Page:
Talking with Chris, he suggested WD-40 would help. Skeptical as I was, I took the can of WD-40 to the puzzle, giving it a good coating, and spin it did. The friction issues were completely resolved, and it moved better than it had when it arrived. Over the course of the next week, I didn’t have a great deal of time to spend with the puzzle, but I dabbled on and off mapping as I could and trying to understand what I was ‘seeing’.
Mapping the R2 is a completely different challenge to an R1. With the R1, you can think of unrolling the maze to a flat plane (since effectively that’s what it is – wrapped onto a cylinder) but the R2 is already flat, and is circular. Some Polar graph paper may be useful here. Fortunately, the centre of the disk has 24 notches, and the dimples on the outer rim match to 15 degree increments. Handy for reference! I started out with regular graph paper making a very crude attempt with a compass. Let’s just say it wasn’t elegant, but it worked. A couple of people pointed me to that wonderful invention – the Internet – to download some polar paper, and I transferred things to there.
One thing you’ll find in Mercury is that it’s full of curves. Actually it’s full of circles! Chris claims that the design of the maze is meant to represent the cratered appearance of the planet itself, and I guess I can see that. As I mapped, I found that there was a chunk of the map which I couldn’t get to , just a little clockwise of the serial number, and part around 10pm. Now knowing that nothing would be wasted in here, I knew that’s where I had to get to, but finding how was proving challenging. The other very concerning aspect I discovered was a trail leading through ~25% of the maze, where everything I had was trap. This was starting to look a lot like a Green. And I hate Green.
After a good few hours trying to find how to get to these new areas, find it I did, and my fears were confirmed. The puzzle becomes a serious dexterity challenge, needing the lightest of touches, and an excellent map. To get there, is a challenging section that I am sure will cause a lot of frustration (it did for me), assuming you can find it. The entrance is very challenging to find, and needs some very careful exploration of the maze.
Given that I have one of the first copies, there’s a few issues in the puzzle which Chris is already solving, as quickly as they are identified.
- The Spring is a little light, meaning that it’s possible (and even easy) to hug the walls a little tight, and as a result get to parts of the maze through a route which was not intended. That’s fixed with a stronger spring in the draw bar.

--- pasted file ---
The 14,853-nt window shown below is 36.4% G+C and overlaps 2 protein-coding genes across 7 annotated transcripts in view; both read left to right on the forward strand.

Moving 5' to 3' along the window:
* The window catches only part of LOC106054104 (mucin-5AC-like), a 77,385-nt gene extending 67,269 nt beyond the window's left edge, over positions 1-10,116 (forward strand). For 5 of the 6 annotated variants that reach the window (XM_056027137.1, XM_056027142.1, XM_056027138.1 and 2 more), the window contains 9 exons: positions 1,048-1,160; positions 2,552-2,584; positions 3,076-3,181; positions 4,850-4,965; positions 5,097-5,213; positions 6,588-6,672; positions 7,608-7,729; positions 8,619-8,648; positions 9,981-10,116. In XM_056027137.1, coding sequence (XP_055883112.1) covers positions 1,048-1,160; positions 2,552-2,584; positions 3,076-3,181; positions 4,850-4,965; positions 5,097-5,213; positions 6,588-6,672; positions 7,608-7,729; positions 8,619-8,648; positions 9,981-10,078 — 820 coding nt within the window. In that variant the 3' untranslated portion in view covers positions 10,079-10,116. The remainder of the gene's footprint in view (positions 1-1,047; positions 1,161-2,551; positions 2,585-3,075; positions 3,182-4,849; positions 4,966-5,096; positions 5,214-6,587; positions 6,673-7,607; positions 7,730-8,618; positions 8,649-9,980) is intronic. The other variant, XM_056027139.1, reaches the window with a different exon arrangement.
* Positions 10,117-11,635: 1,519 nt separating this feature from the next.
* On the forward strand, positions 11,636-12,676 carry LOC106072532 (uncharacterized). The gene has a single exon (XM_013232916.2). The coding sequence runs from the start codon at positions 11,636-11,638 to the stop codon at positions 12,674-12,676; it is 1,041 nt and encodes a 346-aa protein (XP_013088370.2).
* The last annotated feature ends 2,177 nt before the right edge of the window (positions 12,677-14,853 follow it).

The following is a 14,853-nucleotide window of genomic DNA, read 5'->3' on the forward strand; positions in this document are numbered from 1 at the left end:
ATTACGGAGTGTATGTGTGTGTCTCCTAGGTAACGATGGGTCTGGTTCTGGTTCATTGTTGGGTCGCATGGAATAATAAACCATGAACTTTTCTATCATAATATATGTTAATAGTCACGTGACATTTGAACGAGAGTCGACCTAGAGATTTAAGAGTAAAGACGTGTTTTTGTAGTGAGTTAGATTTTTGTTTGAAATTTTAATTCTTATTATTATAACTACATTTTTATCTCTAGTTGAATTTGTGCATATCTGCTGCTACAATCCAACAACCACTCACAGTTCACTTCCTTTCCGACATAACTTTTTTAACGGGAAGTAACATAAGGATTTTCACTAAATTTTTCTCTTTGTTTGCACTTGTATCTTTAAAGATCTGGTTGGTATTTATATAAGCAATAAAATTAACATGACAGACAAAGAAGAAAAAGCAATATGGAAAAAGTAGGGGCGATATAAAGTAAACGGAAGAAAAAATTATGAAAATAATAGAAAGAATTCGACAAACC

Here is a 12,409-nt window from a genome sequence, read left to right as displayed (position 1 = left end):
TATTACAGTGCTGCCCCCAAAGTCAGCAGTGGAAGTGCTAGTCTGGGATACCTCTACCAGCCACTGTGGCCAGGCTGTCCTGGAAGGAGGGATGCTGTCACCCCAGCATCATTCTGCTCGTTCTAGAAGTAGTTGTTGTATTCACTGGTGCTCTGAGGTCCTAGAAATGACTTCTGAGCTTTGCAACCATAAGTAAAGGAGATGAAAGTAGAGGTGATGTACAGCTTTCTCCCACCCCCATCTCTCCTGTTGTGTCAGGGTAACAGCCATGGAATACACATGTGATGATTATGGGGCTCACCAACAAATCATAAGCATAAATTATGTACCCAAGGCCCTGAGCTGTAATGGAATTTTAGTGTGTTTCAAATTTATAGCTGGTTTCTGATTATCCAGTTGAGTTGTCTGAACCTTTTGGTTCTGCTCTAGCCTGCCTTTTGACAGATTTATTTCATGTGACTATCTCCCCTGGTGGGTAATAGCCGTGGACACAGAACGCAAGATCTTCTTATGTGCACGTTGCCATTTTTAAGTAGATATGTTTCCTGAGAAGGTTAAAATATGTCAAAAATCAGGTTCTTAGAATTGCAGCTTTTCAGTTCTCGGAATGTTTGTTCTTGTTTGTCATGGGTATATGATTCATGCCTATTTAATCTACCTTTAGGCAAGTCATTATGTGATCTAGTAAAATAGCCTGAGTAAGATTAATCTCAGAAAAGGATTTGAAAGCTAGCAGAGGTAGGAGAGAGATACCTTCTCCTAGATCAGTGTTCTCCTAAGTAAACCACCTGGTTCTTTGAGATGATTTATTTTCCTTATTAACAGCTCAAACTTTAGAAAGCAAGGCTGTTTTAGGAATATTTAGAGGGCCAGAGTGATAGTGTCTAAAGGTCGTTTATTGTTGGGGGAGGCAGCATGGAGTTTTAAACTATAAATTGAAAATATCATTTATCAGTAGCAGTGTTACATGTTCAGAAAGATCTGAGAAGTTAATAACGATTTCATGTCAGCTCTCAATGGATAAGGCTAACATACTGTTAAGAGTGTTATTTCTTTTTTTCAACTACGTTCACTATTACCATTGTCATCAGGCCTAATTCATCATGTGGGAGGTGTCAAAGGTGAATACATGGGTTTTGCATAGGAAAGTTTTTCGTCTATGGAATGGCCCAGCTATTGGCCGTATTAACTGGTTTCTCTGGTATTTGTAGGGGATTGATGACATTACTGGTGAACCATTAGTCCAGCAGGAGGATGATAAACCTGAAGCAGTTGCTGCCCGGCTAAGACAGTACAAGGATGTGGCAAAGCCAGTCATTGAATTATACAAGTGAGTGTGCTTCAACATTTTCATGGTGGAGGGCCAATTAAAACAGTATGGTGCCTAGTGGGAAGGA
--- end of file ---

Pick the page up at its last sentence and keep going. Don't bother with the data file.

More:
- There is a slight amount of play in the draw bar, meaning that it can rotate a fraction while you’re solving. It’s not a problem that affects the maze, and it certainly won’t help you, but that will be tightened up in the later releases.
- The last and biggest issue with the early release is that the pin has a fairly rounded profile as you’ll see in the photo below. That means that in some areas where there are ledges in the puzzle, the pin won’t stay on the ledge, without applying some pressure to the wall. That’s being fixed with a different profile for the pin head.
As a result of these issues, a number of people have managed to open the maze very quickly having taken a path which was not intended. I didn’t find these shorter paths, and completed the maze as intended. The benefit of having produced this short run is that Chris is learning how the puzzle is used by someone who doesn’t know what’s going on inside, and by the time these get into general production for the remaining 80 in the run, they will all be perfect. It was a very sensible decision by Chris, and one which I hope he is aware was the best way to launch a new design, and make sure it’s exactly the way he intended.
From start to finish it took me around 8.5 hours to open the Mercury, and I’ll be honest, it’s a challenging puzzle, not for the faint of heart. It’s difficult from start to finish, and darn right evil from 50% through to the end. I’d even go so far as to say that the very last few millimeters of the puzzle are Satan incarnate. This is perhaps one of the most challenging static puzzle that Chris has released to date, and to my mind is far too challenging for the first puzzle in the series. Yes, you can argue that it took me less than 10 hours to open it, so it can’t be that difficult, considering how long it took me to open Silver from the R1 series, however I go back and re-solve Bronze and Silver. I never go back to Green, and I’m unlikely to want to ever go back and re-solve Mercury.
As a small aside, when the puzzle was opened, I found some small flakes of metal sitting in the case of the puzzle. Presumably from the grinding as a result of the friction between the two large plates of aluminium. It doesn’t affect the puzzle, and I certainly don’t see any damage to the maze, but clearly there is some wear as a result of using the puzzle.